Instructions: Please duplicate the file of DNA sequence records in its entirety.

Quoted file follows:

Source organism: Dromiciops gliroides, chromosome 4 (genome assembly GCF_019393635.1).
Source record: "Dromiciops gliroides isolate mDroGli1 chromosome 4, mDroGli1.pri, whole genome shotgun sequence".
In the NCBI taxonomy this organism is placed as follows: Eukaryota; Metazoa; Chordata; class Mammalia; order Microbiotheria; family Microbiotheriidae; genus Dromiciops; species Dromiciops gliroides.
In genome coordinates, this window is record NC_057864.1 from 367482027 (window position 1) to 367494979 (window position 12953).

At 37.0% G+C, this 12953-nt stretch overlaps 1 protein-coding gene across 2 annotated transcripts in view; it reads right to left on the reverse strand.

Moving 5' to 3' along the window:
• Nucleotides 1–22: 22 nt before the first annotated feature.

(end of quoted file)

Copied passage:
Source organism: Dromiciops gliroides, chromosome 4 (genome assembly GCF_019393635.1).
Source record: "Dromiciops gliroides isolate mDroGli1 chromosome 4, mDroGli1.pri, whole genome shotgun sequence".
In the NCBI taxonomy this organism is placed as follows: Eukaryota; Metazoa; Chordata; class Mammalia; order Microbiotheria; family Microbiotheriidae; genus Dromiciops; species Dromiciops gliroides.
In genome coordinates, this window is record NC_057864.1 from 367482027 (window position 1) to 367494979 (window position 12953).

At 37.0% G+C, this 12953-nt stretch overlaps 1 protein-coding gene across 2 annotated transcripts in view; it reads right to left on the reverse strand.

Moving 5' to 3' along the window:
• Nucleotides 1–22: 22 nt before the first annotated feature.